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Michael Lind: Disruptive Innovation Transforming U.S. Manufacturing

By Michael Lind September 25, 2012

In the first of our Point-Counterpoint series, Michael Lind of the New America Foundation, takes on the question of the future of manufacturing in the U.S.

Can manufacturing play a major role in America’s economy in the future?  While the U.S. manufacturing sector continues to encounter some headwinds, short-term events and long-term trends augur well for a renaissance of manufacturing in the United States.

The short-term headwinds include the weakening of the still-weak world economy, thanks to the convergence of Eurozone troubles and the crisis of China’s export-driven economy.  If nations with chronic trade surpluses like China seek to maintain employment in the face of overcapacity by dumping products below cost on global markets, the stage could be set for zero-sum protectionism and trade war.

Other short-term trends, however, benefit American manufacturing. These include rising labor costs in China as a result of inflation and the revolution in domestic American natural gas and oil production driven by fracking technology.  In addition to benefiting particular industries that use hydrocarbons as feedstocks or supply the infrastructure necessary to build out pipelines, ports and refining facilities, the fracking revolution, by lowering the price of energy inputs, benefits American-based manufacturers as a whole.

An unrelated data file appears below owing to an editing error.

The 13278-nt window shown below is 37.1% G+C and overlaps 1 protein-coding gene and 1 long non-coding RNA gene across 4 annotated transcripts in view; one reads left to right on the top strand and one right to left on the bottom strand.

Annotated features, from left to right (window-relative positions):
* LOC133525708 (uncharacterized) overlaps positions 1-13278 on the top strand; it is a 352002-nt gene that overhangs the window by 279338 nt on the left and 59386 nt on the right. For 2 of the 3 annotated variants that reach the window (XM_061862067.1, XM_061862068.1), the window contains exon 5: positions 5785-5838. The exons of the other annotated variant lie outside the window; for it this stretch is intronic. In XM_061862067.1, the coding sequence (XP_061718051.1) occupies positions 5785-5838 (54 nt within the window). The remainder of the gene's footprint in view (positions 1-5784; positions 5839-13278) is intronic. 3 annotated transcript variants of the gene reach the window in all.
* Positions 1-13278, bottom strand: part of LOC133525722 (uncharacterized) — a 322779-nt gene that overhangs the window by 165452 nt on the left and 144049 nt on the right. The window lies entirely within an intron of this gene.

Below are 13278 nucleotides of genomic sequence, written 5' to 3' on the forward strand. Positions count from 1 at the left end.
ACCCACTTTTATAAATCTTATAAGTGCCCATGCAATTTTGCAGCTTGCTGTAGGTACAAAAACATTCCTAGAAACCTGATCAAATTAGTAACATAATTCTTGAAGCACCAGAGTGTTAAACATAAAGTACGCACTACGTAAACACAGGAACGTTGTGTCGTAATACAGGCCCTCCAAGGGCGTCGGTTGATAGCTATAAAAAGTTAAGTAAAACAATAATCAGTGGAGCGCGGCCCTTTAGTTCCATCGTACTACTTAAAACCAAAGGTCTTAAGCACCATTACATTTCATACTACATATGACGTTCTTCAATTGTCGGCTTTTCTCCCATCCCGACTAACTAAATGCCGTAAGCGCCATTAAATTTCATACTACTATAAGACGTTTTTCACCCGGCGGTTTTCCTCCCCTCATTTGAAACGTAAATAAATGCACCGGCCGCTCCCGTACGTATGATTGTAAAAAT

In the longer term, the outlook for American manufacturing is encouraging.  The declining importance of labor costs in production, as a result of automation, will reduce the comparative advantage of countries with low-wage labor forces and reward advanced nations with innovative technology and abundant capital.

But a rejuvenated American manufacturing sector will be transformed by disruptive innovation in technology, business models and sectoral definitions:

Disruptive technologies.  After long delay, the age of robotic manufacturing has begun to dawn.  An even more disruptive innovation may be the large-scale application of rapid prototyping or 3D printing, which holds the potential to revolutionize how we produce valuable goods from raw materials as the PC in the 1980s and 1990s revolutionized how we access and manipulate data.  By shrinking supply chains, 3d printing may further encourage the reshoring of production to the U.S., while permitting the replacement of one-size-fits-all “mass production” with “mass customization” by means of on-demand manufacturing.

Disruptive business models.  New technologies enable new business models, like “servitization”—the adoption of combined manufacturing and lifetime product servicing strategies by a growing number of corporations.  Sensors embedded in products ranging from aircraft engines to household appliances can capture the business of maintenance and repair and even recycling for manufacturers.